Put Some Luck in Your Pocket

Olivia Billis, Reporter

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With St. Patrick’s Day near, there has been some talk of the role that luck plays in our lives. Additionally, many seniors are currently anxiously waiting to hear back from colleges with acceptance letters, hoping that fate will prove kind to them. Day to day, students of all ages hope for luck on tests, quizzes, and exams. The idea of luck is constantly present in today’s world, and while luck can’t be held, there are many items that can be carried in hopes that one’s luck will improve.

Luck is defined as “success or failure apparently brought by chance rather than through one’s own actions”. By this definition, one could assume that nothing can be done to control the level or frequency of luck they can receive. In scientific terms, luck is a myth and cannot be grasped in our universe. However, lucky symbols have been used extensively for centuries in hopes that they will bring extra success. Some of the most common include the four-leaf clover, horseshoe, rabbit’s foot, and Maneki-Neko.

The most popular symbol of luck is the four-leaf clover. It is considered lucky because of its rarity. The chances are low that you will come across a four-leaf clover, even if extensively searching. Thus, if someone were to find one, it would be described as lucky. Each leaf of the clover is said to have a meaning. They represent faith, love, hope, or luck. Supposedly, the lucky leaf only exists on the four-leaf clover. The four-leaf clover remains by far the most favored and thought of symbol associated with St. Patrick’s Day.

The horseshoe has a long history of being lucky. During the Stone Age, there was a perpetual fear of goblins and people wanted to be protected from potential harm. It was believed that the goblins were repelled by the metal weapons of their enemies, so the horseshoe was made out of iron. The shape of the horseshoe also represented the signature crescent of the Celtic moon god. The religious power was also thought to ward off the goblins. The horseshoe is still used today as one of the most popular lucky objects, especially around St. Patrick’s Day.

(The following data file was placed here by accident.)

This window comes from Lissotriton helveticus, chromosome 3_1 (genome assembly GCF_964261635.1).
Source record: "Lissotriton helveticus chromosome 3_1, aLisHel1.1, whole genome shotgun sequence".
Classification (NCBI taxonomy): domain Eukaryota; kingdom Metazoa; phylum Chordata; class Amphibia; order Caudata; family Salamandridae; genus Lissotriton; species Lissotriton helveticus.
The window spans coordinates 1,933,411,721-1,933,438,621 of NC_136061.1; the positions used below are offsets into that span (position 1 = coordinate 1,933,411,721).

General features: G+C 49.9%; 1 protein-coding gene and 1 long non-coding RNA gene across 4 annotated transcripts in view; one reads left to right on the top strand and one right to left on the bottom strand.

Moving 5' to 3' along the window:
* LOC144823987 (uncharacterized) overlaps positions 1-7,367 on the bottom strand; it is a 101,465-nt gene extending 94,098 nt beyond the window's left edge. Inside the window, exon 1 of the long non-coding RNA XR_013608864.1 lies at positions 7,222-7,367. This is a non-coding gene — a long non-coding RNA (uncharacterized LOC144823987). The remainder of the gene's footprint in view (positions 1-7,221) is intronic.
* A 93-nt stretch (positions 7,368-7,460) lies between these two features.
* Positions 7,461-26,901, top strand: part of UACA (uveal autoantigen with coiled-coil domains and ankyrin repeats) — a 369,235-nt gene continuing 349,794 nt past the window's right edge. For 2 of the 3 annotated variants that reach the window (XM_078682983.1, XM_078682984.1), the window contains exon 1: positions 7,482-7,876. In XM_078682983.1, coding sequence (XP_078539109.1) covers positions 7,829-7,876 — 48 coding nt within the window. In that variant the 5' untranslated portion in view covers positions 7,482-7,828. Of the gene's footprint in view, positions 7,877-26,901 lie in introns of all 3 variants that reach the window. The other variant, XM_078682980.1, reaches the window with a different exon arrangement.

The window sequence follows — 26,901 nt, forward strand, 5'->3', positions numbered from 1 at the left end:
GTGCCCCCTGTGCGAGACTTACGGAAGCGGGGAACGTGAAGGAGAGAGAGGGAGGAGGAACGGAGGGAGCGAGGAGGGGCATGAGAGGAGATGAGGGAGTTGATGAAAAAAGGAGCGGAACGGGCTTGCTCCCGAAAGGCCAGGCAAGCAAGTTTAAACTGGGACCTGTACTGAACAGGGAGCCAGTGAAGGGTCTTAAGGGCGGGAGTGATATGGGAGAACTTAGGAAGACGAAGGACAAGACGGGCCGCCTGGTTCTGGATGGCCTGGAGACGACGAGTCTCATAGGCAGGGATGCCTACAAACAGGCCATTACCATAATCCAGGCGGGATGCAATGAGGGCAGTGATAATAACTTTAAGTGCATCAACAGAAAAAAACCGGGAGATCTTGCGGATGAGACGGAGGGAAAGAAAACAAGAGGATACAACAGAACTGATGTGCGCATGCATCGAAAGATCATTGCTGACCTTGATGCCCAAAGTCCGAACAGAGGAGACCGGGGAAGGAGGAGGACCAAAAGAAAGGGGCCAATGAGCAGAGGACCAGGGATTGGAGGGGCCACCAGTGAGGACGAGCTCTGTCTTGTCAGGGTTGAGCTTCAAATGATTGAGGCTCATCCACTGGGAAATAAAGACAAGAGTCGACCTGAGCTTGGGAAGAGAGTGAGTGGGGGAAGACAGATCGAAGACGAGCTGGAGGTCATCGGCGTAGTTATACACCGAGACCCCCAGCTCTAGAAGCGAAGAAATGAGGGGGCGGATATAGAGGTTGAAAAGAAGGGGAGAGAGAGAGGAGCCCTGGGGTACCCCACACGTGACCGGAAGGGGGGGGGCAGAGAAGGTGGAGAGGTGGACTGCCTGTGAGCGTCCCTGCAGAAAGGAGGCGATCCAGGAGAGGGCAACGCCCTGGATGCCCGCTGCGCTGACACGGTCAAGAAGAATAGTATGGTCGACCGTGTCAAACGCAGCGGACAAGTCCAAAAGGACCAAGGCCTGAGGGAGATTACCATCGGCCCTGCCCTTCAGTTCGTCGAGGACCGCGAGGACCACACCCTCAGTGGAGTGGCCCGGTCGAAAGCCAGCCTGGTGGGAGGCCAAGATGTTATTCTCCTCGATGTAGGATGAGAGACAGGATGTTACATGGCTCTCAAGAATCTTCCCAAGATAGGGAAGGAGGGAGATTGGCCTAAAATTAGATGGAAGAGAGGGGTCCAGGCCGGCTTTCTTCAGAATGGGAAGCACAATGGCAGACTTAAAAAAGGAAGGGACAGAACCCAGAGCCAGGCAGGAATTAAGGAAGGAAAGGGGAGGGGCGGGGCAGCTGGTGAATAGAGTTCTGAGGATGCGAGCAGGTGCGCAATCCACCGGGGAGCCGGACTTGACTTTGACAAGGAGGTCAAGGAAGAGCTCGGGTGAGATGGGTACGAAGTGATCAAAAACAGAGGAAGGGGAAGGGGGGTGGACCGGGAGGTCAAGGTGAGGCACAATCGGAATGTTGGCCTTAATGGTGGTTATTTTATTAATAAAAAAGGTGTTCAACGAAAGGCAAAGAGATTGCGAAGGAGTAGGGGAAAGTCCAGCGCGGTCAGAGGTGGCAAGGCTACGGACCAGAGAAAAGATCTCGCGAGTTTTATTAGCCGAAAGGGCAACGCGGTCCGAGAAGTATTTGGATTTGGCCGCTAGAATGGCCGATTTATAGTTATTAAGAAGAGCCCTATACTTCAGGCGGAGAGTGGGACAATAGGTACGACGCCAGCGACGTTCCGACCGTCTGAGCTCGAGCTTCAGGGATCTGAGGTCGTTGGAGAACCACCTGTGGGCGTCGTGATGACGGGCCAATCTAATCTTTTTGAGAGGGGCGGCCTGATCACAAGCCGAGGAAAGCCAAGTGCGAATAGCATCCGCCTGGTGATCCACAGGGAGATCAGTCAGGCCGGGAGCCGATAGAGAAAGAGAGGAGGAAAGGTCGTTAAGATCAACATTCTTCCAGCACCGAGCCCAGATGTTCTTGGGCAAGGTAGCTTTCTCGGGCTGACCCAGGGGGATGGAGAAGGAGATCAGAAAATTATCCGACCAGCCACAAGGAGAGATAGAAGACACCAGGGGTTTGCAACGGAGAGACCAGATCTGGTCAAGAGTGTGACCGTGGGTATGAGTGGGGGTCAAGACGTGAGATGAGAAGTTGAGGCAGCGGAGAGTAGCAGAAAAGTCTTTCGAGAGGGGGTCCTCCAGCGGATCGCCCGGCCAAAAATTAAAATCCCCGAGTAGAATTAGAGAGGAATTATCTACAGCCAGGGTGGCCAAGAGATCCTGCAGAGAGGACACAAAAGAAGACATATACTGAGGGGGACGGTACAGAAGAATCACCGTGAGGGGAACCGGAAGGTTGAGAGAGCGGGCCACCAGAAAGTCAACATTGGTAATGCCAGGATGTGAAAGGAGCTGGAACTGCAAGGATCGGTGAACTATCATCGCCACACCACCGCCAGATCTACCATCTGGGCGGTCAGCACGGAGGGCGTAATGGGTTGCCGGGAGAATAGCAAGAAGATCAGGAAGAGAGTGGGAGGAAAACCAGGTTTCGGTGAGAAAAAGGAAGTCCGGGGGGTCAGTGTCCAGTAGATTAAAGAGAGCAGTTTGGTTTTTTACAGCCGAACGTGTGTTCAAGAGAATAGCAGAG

One of the most peculiar signs of luck is the rabbit’s foot. More specifically, the left hind foot is supposedly the only lucky foot. It originates from African-American culture, which explains the luck of rubbing the left hind foot of a rabbit. Doing so was said to bring good fortune and was a source of protective magic. To this day, they are seen being worn on keychains and carried on one’s possession to bring about luck.

The Maneki-Neko, a lucky figurine originating from Japan, can be seen at the front of Japanese businesses to bring luck. It is also frequently sold as merchandise. The Maneki-Neko is a small white cat with either one of its paws raised. Supposedly, the left paw being raised is meant to attract customers. If the right paw is raised, wealth may improve. Additionally, the higher the paws are raised increases the power of luck in the Maneki-Neko.

While these symbols of luck are the most popular, people often have personal belongings that they have deemed lucky. Members of the Girls Foil Fencing Team are given certain charms when they join varsity. They wear the charms around their neck, as they are meant to provide luck when they fence.

Any object can be deemed lucky, whether it is a necklace, bracelet, charm, family heirloom, or figurine. What matters is the story behind why it is considered lucky, because that is what gave it that power. Lucky objects do not have to be used only around St. Patrick’s Day. In fact, they are typically used in everyday life, and their presence is huge in many people’s lives. Whether through the clover, horseshoe, or another charm, everyone has their own interpretation of what is truly lucky.


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